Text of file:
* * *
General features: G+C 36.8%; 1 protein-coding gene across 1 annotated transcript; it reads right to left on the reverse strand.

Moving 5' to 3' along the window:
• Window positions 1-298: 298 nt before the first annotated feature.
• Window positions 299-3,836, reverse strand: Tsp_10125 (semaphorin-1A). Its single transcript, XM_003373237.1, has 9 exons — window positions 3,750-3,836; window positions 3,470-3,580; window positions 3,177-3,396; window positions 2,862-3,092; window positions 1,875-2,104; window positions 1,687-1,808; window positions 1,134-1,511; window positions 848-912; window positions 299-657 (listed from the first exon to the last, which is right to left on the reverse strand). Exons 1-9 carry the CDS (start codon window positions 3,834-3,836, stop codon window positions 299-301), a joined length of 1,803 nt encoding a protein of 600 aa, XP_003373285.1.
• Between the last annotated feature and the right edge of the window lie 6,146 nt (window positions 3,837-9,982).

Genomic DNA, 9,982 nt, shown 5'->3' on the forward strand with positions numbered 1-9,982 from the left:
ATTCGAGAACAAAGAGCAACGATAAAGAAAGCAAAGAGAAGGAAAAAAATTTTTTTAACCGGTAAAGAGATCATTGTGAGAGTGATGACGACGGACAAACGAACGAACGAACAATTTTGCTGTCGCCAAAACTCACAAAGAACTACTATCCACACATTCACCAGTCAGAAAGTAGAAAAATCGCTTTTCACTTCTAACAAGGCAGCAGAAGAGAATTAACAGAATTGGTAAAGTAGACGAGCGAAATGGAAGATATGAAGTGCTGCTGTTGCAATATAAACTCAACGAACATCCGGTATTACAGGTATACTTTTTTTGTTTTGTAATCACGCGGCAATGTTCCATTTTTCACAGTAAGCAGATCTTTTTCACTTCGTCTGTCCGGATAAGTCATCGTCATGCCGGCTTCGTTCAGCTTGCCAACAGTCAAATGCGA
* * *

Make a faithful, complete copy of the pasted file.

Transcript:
General features: G+C 36.8%; 1 protein-coding gene across 1 annotated transcript; it reads right to left on the reverse strand.

Moving 5' to 3' along the window:
• Window positions 1-298: 298 nt before the first annotated feature.
• Window positions 299-3,836, reverse strand: Tsp_10125 (semaphorin-1A). Its single transcript, XM_003373237.1, has 9 exons — window positions 3,750-3,836; window positions 3,470-3,580; window positions 3,177-3,396; window positions 2,862-3,092; window positions 1,875-2,104; window positions 1,687-1,808; window positions 1,134-1,511; window positions 848-912; window positions 299-657 (listed from the first exon to the last, which is right to left on the reverse strand). Exons 1-9 carry the CDS (start codon window positions 3,834-3,836, stop codon window positions 299-301), a joined length of 1,803 nt encoding a protein of 600 aa, XP_003373285.1.
• Between the last annotated feature and the right edge of the window lie 6,146 nt (window positions 3,837-9,982).

Genomic DNA, 9,982 nt, shown 5'->3' on the forward strand with positions numbered 1-9,982 from the left:
ATTCGAGAACAAAGAGCAACGATAAAGAAAGCAAAGAGAAGGAAAAAAATTTTTTTAACCGGTAAAGAGATCATTGTGAGAGTGATGACGACGGACAAACGAACGAACGAACAATTTTGCTGTCGCCAAAACTCACAAAGAACTACTATCCACACATTCACCAGTCAGAAAGTAGAAAAATCGCTTTTCACTTCTAACAAGGCAGCAGAAGAGAATTAACAGAATTGGTAAAGTAGACGAGCGAAATGGAAGATATGAAGTGCTGCTGTTGCAATATAAACTCAACGAACATCCGGTATTACAGGTATACTTTTTTTGTTTTGTAATCACGCGGCAATGTTCCATTTTTCACAGTAAGCAGATCTTTTTCACTTCGTCTGTCCGGATAAGTCATCGTCATGCCGGCTTCGTTCAGCTTGCCAACAGTCAAATGCGA